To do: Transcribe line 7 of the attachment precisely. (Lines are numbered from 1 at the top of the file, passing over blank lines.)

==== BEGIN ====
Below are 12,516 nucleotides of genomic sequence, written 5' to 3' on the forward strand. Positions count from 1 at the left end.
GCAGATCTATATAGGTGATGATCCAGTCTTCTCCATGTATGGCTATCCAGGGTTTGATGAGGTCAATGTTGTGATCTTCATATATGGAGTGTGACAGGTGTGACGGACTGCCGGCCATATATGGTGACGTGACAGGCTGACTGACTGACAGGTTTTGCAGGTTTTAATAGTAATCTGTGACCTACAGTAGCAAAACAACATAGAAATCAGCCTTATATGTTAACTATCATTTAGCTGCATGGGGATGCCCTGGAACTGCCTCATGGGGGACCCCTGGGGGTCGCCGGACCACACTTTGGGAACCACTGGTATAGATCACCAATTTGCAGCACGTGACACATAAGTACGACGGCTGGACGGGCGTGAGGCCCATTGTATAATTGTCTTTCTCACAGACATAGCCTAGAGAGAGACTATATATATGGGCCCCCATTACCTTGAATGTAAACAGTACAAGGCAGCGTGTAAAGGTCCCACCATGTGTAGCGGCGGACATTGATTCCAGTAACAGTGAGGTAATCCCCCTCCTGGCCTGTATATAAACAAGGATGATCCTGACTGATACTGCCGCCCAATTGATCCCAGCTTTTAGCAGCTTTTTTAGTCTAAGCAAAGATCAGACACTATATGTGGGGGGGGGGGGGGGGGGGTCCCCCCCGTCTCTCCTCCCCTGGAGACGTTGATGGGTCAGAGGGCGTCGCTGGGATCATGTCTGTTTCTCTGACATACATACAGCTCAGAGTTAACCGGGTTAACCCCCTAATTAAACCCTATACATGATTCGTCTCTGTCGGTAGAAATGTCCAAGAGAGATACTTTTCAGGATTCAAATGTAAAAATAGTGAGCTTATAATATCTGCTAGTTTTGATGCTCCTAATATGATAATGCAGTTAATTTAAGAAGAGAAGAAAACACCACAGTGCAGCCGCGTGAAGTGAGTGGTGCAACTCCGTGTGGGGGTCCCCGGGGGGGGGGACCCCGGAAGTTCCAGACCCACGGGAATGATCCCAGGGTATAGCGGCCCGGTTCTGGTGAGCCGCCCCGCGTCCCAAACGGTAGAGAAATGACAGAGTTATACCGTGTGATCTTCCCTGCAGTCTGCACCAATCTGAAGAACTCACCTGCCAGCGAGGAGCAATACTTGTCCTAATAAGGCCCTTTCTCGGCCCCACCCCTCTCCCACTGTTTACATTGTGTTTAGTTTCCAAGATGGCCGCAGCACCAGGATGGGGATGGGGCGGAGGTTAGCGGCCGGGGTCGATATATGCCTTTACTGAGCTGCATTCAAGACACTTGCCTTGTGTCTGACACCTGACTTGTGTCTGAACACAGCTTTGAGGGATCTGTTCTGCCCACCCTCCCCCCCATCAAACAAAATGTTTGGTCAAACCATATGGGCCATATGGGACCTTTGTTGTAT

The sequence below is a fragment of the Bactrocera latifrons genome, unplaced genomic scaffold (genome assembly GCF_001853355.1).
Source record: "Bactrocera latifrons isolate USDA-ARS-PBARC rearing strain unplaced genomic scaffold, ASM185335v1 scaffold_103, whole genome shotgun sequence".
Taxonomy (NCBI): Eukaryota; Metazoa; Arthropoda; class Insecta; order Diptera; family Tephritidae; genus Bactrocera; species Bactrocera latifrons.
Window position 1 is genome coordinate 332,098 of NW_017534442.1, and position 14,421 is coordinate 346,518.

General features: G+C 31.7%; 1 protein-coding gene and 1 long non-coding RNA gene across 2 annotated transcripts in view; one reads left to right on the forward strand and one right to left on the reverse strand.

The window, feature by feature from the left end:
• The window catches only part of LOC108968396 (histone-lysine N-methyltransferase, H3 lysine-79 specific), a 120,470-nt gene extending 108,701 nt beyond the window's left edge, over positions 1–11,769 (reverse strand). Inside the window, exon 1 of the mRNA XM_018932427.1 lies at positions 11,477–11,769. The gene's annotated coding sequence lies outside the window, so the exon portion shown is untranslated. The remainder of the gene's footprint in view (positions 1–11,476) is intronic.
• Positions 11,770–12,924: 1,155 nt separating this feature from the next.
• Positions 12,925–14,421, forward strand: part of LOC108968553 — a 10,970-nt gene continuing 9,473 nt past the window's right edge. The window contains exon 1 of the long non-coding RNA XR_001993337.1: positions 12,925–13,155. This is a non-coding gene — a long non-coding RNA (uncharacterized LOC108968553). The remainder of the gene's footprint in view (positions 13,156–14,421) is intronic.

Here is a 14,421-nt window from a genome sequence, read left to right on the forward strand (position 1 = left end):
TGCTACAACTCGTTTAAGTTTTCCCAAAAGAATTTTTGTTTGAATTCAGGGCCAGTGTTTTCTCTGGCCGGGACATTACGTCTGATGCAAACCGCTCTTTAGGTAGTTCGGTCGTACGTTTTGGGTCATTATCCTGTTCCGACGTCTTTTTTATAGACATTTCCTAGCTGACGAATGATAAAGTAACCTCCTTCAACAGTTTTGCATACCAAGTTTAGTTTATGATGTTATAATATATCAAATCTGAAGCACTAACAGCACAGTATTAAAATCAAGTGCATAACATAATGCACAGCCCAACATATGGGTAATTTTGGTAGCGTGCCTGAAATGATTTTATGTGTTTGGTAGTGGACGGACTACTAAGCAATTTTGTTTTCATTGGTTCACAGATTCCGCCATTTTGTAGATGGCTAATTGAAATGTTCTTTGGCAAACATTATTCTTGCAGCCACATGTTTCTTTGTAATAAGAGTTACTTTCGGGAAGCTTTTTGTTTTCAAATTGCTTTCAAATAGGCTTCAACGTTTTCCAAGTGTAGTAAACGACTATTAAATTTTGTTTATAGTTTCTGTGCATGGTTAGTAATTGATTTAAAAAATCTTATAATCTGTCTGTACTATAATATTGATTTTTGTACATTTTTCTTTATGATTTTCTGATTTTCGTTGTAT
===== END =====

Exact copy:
General features: G+C 31.7%; 1 protein-coding gene and 1 long non-coding RNA gene across 2 annotated transcripts in view; one reads left to right on the forward strand and one right to left on the reverse strand.